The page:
Wheelchair Stephen Hawking sell at auction

Wheelchair Stephen Hawking sell at auction

Christie's, a global auctioneer headquartered in London, is selling several of Hawking's papers, including his dissertation, thesis on the origins of the universe and his spectrum of wormholes.

One of five remaining copies of Hawking's 1965 doctoral thesis from Cambridge University will be part of the auction.

A motorized red and maroon leather wheelchair Hawking used from the late-1980s to the mid-1990s is also for sale. The online sale "On the Shoulders of Giants" also features papers from Isaac Newton, Charles Darwin and Albert Einstein.

The famous physicist was diagnosed at just 21 years old with amyotrophic lateral sclerosis (ALS), or Lou Gehrig's disease.

More: Stephen Hawking wrote "there is no God" in his final book.

Twenty-two lots will be up for auction between October 31 and November 8 in an online Christie's auction known as "On the Shoulders of Giants".

A signed copy of Prof Stephen Hawking's PhD thesis is expected to raise more than £100,000 at an auction this month.

The items include one of Prof Hawking's wheelchairs, which will be sold to benefit the Stephen Hawking Foundation and the Motor Neurone Disease Association.

Thomas Venning, head of books and manuscripts at Christie's, said the papers "trace the development of his thought - this brilliant, electrifying intelligence".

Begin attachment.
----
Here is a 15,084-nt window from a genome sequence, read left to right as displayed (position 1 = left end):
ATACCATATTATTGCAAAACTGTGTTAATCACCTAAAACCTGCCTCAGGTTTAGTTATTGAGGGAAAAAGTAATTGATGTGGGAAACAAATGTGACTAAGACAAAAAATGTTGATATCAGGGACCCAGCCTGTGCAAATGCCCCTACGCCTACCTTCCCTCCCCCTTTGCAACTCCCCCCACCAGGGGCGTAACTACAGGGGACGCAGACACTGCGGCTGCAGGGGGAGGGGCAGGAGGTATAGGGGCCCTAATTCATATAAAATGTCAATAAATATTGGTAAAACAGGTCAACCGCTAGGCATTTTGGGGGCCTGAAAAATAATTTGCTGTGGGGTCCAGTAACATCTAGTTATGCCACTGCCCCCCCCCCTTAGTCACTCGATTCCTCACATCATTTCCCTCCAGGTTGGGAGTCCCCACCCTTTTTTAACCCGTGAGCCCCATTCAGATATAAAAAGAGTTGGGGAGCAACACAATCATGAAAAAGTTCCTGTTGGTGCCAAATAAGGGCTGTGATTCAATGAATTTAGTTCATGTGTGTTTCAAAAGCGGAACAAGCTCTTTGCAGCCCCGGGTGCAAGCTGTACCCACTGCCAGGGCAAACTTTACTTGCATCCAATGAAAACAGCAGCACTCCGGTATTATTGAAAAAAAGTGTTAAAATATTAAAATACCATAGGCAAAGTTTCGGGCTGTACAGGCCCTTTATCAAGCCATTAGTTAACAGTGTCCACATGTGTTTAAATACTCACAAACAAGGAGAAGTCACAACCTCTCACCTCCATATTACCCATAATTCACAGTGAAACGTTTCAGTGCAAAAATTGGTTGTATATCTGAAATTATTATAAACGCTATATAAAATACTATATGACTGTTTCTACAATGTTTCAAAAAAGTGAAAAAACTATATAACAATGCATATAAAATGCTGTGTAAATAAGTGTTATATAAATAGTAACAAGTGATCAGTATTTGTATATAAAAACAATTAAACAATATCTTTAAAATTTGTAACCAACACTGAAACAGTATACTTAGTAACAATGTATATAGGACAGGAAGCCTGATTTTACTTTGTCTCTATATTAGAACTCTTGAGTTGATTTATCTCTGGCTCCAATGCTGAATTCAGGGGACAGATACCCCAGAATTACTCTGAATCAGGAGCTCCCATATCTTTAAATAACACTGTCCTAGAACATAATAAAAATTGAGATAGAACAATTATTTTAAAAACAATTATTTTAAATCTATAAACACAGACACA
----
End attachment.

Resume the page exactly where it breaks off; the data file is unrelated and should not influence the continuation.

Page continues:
Diagnosed with motor neuron disease (MND) at just 22 and given only a few years to live, he survived for decades, dying in March at 76. According to a statement by the Christie's, Hawking's "mischievous attitude" to piloting his wheelchair became legendary, both in Cambridge and further afield.

His illness left him wheelchair-bound and dependent on a computerised voice system for communication.

This particular chair is the last one used by Hawking while he still had control of his hands and before needing more sophisticated technology. Proceeds from the wheelchair will be donated to charities.

How about an assortment of medals and awards given between 1975 and 1999, estimated at $13,000-$19,500?

Lucy Hawking, the late physicist's daughter, told the AP that the auction will give "admirers of [Hawking's] work the chance to acquire a memento of our father's extraordinary life in the shape of a small selection of evocative and fascinating items".

"It was in 1983 that Hawking first suggested the idea of a popular work on cosmology, which would explain modern physics and astronomy in non-specialist terms to a popular readership", Christie's states.



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